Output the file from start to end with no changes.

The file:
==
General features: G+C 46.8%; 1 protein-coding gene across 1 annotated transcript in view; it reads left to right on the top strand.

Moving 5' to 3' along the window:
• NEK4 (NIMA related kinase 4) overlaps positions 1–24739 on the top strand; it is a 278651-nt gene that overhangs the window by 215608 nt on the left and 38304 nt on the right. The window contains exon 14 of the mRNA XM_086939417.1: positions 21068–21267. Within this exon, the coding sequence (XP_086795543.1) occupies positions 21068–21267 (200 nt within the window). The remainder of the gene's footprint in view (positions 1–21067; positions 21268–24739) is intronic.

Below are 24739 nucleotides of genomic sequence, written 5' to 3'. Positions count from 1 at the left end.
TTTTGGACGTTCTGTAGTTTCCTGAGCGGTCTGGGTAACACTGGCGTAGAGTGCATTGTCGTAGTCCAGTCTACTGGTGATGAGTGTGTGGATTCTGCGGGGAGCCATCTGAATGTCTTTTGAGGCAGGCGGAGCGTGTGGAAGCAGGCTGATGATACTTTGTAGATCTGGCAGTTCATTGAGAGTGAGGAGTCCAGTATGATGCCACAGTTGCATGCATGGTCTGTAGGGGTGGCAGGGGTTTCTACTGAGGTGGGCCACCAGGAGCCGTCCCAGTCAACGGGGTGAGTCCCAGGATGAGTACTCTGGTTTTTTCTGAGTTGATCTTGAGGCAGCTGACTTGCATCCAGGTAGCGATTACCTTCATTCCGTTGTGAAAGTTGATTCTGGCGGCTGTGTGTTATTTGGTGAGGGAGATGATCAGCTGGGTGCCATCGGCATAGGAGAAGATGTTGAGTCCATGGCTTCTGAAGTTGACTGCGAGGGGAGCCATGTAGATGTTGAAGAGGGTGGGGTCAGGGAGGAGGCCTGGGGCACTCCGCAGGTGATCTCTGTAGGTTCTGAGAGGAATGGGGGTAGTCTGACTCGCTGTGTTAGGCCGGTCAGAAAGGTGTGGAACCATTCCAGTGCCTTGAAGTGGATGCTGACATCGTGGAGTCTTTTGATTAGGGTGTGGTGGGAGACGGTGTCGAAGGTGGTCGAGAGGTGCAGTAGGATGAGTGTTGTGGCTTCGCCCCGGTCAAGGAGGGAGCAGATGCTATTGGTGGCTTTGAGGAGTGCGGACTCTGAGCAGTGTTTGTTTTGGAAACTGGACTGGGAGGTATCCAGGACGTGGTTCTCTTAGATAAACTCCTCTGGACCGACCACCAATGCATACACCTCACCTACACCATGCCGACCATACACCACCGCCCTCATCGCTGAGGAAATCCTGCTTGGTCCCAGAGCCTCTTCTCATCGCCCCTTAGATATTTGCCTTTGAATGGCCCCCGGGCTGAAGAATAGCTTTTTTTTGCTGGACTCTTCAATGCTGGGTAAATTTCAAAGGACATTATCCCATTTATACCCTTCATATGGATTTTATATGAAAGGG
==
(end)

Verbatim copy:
General features: G+C 46.8%; 1 protein-coding gene across 1 annotated transcript in view; it reads left to right on the top strand.

Moving 5' to 3' along the window:
• NEK4 (NIMA related kinase 4) overlaps positions 1–24739 on the top strand; it is a 278651-nt gene that overhangs the window by 215608 nt on the left and 38304 nt on the right. The window contains exon 14 of the mRNA XM_086939417.1: positions 21068–21267. Within this exon, the coding sequence (XP_086795543.1) occupies positions 21068–21267 (200 nt within the window). The remainder of the gene's footprint in view (positions 1–21067; positions 21268–24739) is intronic.

Below are 24739 nucleotides of genomic sequence, written 5' to 3'. Positions count from 1 at the left end.
TTTTGGACGTTCTGTAGTTTCCTGAGCGGTCTGGGTAACACTGGCGTAGAGTGCATTGTCGTAGTCCAGTCTACTGGTGATGAGTGTGTGGATTCTGCGGGGAGCCATCTGAATGTCTTTTGAGGCAGGCGGAGCGTGTGGAAGCAGGCTGATGATACTTTGTAGATCTGGCAGTTCATTGAGAGTGAGGAGTCCAGTATGATGCCACAGTTGCATGCATGGTCTGTAGGGGTGGCAGGGGTTTCTACTGAGGTGGGCCACCAGGAGCCGTCCCAGTCAACGGGGTGAGTCCCAGGATGAGTACTCTGGTTTTTTCTGAGTTGATCTTGAGGCAGCTGACTTGCATCCAGGTAGCGATTACCTTCATTCCGTTGTGAAAGTTGATTCTGGCGGCTGTGTGTTATTTGGTGAGGGAGATGATCAGCTGGGTGCCATCGGCATAGGAGAAGATGTTGAGTCCATGGCTTCTGAAGTTGACTGCGAGGGGAGCCATGTAGATGTTGAAGAGGGTGGGGTCAGGGAGGAGGCCTGGGGCACTCCGCAGGTGATCTCTGTAGGTTCTGAGAGGAATGGGGGTAGTCTGACTCGCTGTGTTAGGCCGGTCAGAAAGGTGTGGAACCATTCCAGTGCCTTGAAGTGGATGCTGACATCGTGGAGTCTTTTGATTAGGGTGTGGTGGGAGACGGTGTCGAAGGTGGTCGAGAGGTGCAGTAGGATGAGTGTTGTGGCTTCGCCCCGGTCAAGGAGGGAGCAGATGCTATTGGTGGCTTTGAGGAGTGCGGACTCTGAGCAGTGTTTGTTTTGGAAACTGGACTGGGAGGTATCCAGGACGTGGTTCTCTTAGATAAACTCCTCTGGACCGACCACCAATGCATACACCTCACCTACACCATGCCGACCATACACCACCGCCCTCATCGCTGAGGAAATCCTGCTTGGTCCCAGAGCCTCTTCTCATCGCCCCTTAGATATTTGCCTTTGAATGGCCCCCGGGCTGAAGAATAGCTTTTTTTTGCTGGACTCTTCAATGCTGGGTAAATTTCAAAGGACATTATCCCATTTATACCCTTCATATGGATTTTATATGAAAGGG